5. Network with peers. One of the ways surgery center leaders can stay abreast of the latest industry information is by networking with their peers. They can meet colleagues at meetings such as the annual Ambulatory Surgery Center Conference or ASCA meeting as well as state associations gatherings.
"If there is no state association, then create your own network of regional ASC leaders to meet with or connect with via social media and emails," says Ms. Martin. "Changes take place so quickly, so being a member of ASCA, reading online publications and attending regional and national meetings are a must."
Even missing one change, such as the requirement for billing G codes for Medicare, can be devastating for an ASC. "As an AAAHC surveyor, I see centers that are not aware of changes that directly impact them," says Ms. Martin. "They have to seek this information on their own to stay viable."
6. Keep staff informed about healthcare trends. Administrators should provide staff members with publications to read that include healthcare articles beyond just clinical information. "All employees are also consumers of healthcare, so educate them on changes that will impact their healthcare," says Ms. Martin. "There may be online resources that are free."
If you are concerned about abuse related to providing Internet access to your employees, you can limit the sites they can view, or simply provide them with a printed version and include it in required reading as part of an in-service day.
7. Encourage others to participate in promotional efforts. Good surgery center leaders are constantly involved in community and political events to promote their centers and ASC-related initiatives; great surgery center leaders motivate their staff and physicians to become involved as well.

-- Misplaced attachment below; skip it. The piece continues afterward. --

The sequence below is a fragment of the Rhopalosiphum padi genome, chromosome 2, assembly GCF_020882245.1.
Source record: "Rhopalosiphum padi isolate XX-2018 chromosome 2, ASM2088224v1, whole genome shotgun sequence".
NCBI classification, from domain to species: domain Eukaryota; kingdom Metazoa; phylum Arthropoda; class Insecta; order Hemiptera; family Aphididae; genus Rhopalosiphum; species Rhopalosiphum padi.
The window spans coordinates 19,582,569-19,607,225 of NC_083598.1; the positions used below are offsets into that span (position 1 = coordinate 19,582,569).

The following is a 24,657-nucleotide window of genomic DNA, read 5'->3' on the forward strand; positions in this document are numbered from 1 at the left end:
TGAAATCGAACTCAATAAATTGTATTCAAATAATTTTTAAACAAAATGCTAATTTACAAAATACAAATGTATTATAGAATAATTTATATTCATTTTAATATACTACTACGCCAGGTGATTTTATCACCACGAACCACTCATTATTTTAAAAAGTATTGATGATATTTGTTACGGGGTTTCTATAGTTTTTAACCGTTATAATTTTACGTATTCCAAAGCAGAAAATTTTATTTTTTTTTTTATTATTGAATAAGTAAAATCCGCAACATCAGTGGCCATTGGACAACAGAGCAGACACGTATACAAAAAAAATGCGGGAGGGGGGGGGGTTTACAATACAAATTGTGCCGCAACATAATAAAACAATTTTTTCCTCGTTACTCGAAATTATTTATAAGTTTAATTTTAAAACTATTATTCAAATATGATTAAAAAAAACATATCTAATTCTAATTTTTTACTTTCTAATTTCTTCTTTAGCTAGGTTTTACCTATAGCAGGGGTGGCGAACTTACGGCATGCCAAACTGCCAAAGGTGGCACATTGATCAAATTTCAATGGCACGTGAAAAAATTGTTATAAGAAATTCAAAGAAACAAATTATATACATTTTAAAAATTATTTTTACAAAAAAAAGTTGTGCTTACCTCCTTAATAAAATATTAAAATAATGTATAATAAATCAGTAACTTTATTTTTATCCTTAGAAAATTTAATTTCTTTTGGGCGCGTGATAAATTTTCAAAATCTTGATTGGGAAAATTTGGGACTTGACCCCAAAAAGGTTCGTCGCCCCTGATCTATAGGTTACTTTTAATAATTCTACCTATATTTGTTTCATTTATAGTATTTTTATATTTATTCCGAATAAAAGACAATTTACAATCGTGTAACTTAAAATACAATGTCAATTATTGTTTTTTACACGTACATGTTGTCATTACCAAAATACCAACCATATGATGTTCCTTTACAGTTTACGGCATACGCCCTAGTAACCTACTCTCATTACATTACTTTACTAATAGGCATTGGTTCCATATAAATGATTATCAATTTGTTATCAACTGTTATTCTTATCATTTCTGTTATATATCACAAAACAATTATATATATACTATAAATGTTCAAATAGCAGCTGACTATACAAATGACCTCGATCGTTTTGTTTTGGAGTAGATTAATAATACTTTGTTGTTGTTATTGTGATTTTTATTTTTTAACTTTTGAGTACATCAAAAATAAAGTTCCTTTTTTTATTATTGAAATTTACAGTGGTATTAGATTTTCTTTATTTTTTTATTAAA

"In order to provide growth for their employees, ASC administrators should encourage employees and physicians to participate in grass root efforts to promote their ASCs in the community and with their state legislators," says Ms. Martin. "[They can invite] them to tour their facility to see what ASCs provide and how ASCs are a safe and cost-effective alternative to hospitals."
Physicians and staff members can also participate in letter writing campaigns, such as the recent campaign notifying state leaders of drug shortages. Finally, the ASC can host an open house and invite community members to create awareness about their services.
8. Open up for innovation in key processes. Surgery centers strive for efficiency and cost-effectiveness in addition to good clinical outcomes. Benchmarking individual centers against national and regional averages will help administrators find areas for improvement.
"Benchmarking against national standards, or even benchmarking against yourself, could lead to a process change," says Ms. Martin. "For example, GI centers could track how long it takes for them to withdraw from the colon compared to others nationally. If they are too fast or two slow, they could improve on what they are doing."
Surgery centers that are already hitting the mark can keep an open mind for even further efficiencies.
More Articles for Surgery Centers:
5 Tactics to Negotiate Bundled Payments for Surgery Centers
Will Medicare Ever Reimburse Surgery Centers for Spinal Surgery? Q&A With Dr. Brian Gantwerker
7 Signs the Time is Right for Surgery Center Expansion